American Journal of Fluid Dynamics

p-ISSN: 2168-4707    e-ISSN: 2168-4715

2018;  8(3): 96-104



Numerical Investigation on Effect of Wind and Gas Injection on Indirect Dry Cooling Towers: A Case Study of Shaheed Rajaee Power Plant

Reza Amini1, Mehdi Kashfi1, Mohsen Amini2

1Department of Mechanical Engineering, University of Tabriz, Tabriz, Iran

2Department of Mechanical Engineering, K. N. Toosi University of Technology, Tehran, Iran

Correspondence to: Mohsen Amini, Department of Mechanical Engineering, K. N. Toosi University of Technology, Tehran, Iran.


Copyright © 2018 The Author(s). Published by Scientific & Academic Publishing.

This work is licensed under the Creative Commons Attribution International License (CC BY).


Numerical study of effective parameters on natural convection heat transfer in a dry cooling tower is carried out by using the commercial software of Ansys-Fluent. The modelled dry cooling tower has the same geometry as in Shahid Rajaee power plant in Iran. For a particular performance of the cooling tower, numerical and experimental results are compared, and suitable algorithm and turbulence model are determined. Results show that k-e-RNG full buoyancy effect model is the most accurate approach for modeling the turbulence and COUPLED algorithm is the best for solving for the coupling between pressure and velocity fields. Grid independency is validated, and the best numerical grid is selected. Due to presence of external flow, domain independency is also checked, and the best domain is selected. Effect of wind and force convection on cooling process is also studied. At the end, effect of high velocity air injection on increasing momentum and efficiency of the cooling process is studied. At moderate atmospheric condition, air injection slightly improves the amount of heat transfer, but it can reinforce the flow in unstable conditions like stormy weather and thus sustain the cooling process.

Keywords: Computational fluid dynamics (CFD), Natural convection, Heat transfer, Dry cooling tower

Cite this paper: Reza Amini, Mehdi Kashfi, Mohsen Amini, Numerical Investigation on Effect of Wind and Gas Injection on Indirect Dry Cooling Towers: A Case Study of Shaheed Rajaee Power Plant, American Journal of Fluid Dynamics, Vol. 8 No. 3, 2018, pp. 96-104. doi: 10.5923/j.ajfd.20180803.03.

1. Introduction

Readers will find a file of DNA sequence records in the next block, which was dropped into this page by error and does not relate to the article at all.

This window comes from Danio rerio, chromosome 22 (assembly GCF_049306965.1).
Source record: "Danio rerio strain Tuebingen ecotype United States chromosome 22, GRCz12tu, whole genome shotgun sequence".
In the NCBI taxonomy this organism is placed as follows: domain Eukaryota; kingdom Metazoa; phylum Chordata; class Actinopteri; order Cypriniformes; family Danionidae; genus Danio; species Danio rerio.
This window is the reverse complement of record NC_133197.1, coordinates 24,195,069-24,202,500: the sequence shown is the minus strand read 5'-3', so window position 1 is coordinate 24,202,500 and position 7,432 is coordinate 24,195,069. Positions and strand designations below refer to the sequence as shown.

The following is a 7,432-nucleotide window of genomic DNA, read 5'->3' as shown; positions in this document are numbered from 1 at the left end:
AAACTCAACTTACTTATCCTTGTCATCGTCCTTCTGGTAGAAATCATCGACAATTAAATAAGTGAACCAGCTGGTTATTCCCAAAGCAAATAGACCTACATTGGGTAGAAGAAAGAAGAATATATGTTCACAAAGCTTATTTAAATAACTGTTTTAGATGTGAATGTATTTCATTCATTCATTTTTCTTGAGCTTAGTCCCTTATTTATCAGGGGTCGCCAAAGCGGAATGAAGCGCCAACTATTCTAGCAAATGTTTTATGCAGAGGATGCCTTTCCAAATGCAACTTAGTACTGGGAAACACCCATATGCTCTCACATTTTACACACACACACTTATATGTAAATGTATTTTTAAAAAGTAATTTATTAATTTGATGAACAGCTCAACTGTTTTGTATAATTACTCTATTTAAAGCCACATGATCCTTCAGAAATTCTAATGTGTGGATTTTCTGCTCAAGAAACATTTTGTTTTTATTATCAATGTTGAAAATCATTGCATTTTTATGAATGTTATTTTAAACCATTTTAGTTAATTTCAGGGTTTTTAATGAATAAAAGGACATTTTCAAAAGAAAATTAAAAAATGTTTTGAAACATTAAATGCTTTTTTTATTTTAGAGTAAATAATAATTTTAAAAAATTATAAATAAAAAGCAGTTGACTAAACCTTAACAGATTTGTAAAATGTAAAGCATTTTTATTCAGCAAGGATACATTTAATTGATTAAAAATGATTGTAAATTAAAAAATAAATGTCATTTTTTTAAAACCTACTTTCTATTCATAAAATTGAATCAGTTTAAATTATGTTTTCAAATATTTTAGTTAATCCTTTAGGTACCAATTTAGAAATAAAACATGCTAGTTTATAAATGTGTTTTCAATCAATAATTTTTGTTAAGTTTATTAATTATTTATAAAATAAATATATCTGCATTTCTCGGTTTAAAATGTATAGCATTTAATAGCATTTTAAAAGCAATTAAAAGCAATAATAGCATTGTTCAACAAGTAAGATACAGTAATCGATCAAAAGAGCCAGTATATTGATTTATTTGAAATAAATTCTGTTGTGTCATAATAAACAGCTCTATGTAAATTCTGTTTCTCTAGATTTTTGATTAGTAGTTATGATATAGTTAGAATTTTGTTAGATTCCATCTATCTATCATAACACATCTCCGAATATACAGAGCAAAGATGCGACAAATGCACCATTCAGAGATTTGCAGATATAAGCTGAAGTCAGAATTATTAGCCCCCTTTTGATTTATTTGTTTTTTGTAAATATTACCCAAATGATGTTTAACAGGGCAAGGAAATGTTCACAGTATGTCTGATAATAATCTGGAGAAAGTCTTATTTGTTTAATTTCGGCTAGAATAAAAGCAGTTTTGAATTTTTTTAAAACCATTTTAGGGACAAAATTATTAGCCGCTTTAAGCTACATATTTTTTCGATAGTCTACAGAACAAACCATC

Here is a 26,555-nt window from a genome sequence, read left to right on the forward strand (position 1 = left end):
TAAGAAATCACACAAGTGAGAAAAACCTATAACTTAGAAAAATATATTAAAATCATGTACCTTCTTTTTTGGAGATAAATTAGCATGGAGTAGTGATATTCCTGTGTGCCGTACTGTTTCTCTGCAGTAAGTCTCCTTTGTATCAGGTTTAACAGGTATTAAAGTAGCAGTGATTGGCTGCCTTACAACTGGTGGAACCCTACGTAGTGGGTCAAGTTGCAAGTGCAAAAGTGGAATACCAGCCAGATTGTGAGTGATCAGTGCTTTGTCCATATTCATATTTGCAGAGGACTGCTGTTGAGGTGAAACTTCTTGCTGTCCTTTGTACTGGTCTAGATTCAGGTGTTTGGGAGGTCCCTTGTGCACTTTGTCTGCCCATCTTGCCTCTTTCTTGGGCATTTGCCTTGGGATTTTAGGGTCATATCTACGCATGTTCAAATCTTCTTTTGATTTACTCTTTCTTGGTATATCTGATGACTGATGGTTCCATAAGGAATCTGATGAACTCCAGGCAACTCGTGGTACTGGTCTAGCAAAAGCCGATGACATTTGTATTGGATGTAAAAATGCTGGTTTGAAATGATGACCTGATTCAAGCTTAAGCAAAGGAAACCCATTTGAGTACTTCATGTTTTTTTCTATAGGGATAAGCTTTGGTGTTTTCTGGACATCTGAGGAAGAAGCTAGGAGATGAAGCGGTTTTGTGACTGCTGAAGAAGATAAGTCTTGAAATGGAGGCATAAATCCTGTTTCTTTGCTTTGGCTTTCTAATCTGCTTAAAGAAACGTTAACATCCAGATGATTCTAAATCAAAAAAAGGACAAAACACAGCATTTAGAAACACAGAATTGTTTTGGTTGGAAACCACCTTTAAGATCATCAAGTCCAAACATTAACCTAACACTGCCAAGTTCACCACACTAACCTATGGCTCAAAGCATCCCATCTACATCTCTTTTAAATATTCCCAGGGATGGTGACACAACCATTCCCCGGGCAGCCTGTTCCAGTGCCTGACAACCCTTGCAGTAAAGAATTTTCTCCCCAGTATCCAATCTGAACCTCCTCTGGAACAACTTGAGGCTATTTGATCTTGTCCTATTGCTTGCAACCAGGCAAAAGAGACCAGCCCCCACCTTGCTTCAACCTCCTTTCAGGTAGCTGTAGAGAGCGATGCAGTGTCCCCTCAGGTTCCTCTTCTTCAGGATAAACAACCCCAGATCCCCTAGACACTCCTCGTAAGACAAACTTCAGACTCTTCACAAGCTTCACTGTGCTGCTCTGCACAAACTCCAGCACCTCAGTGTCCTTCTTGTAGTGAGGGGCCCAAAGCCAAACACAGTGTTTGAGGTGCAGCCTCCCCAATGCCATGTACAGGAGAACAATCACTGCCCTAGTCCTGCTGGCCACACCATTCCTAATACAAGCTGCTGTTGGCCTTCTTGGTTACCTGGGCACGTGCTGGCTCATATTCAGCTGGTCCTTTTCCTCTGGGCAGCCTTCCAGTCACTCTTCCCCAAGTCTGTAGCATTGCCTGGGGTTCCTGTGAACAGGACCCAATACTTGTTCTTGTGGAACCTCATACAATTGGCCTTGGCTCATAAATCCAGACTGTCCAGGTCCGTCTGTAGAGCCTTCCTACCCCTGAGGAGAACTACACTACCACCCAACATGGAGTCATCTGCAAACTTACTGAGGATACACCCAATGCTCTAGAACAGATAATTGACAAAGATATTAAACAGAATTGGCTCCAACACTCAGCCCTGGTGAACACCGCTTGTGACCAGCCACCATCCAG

Natural convection is a heat transfer mechanism that happens due to gravity and differences in air density. Density difference could be caused by existing temperature gradient and fluid composition. Natural convection depends on surface geometry, temperature difference, and thermo-physical properties of the fluid. Convective heat transfer can be categorized depending on the nature of flow. In force convection, flow is created by external sources like fans, pumps or atmospheric winds [1-6], which makes it controllable and more efficient for applications where temperature should be monitored such as engine cooling systems [7]. In contrast, natural or free convection occurs due to buoyancy force, which is caused by density difference in air parcels. Free convection in cylindrical chamber has been an interesting subject for scientists and engineers due to numerous applications in various fields. Cylindrical objects have numerous applications in industry including exhaust towers, cooling towers, tornado simulators [8, 9], tubes, thermal rods, coils, bioreactors, wires, etc. For a tall vertical cylinder, natural convection and fluid flow are studied analytically and numerically by Eckert [10] and Ozisik [11] and Ramezani et al. [12]. Natural convection in horizontal cylinders can be simplified by considering it as a 2D problem. This approach can be applied to vertical cylinders. Asymmetrical solutions of this problem are well studied analytically [13-15] and numerically [16, 17] in the literature. In case of a thin vertical cylinder, a fuel cell in a research reactor for instance, there is only one numerical solution provided by Lee et al. [18], which needs more scrutiny and validation. Badruddin et al. [19] studied natural convection in a porous ring-shaped object. The optimized use of turbulence for natural convection on a horizontal cylinder is studied by Bassam and Abu-Hijleh [20]. Over the past decades, accurate numerical techniques have been used for different engineering and academic applications such as cooling system of turbomachinery [21-23], heat transfer [24, 25], wind energy [26-28], dynamic systems [29, 30], ocean wave energy convertor such as new type “Searaser” [31-32], and power generation systems [33-36] as well as accurate experimental techniques using image processing [37-39]. Numerical study of natural convection around a set of 2 isothermal horizontal cylinders is studied by Chouikh et al. [42], they scrutinized the effect of geometry, velocity and temperature of the fluid on the heat transfer, and they showed that the heat transfer of the top cylinder increases with the Rayleigh number for the same spacing. Yousefi and Ashjaee [43] studied natural convection from a set of isothermal oval vertical cylinders experimentally. This study showed the impact of Rayleigh number, cylinders separation distance, and cylinder position in the array on the free convection heat transfer for any individual cylinder in the array. Natural convection has been subject of active study in various fields. Davani et al. [44, 45] developed a solar energy driven distillation still that uses natural convection as for water treatment. Convection on cylindrical objects have also been used studied in gas contamination removal techniques [46].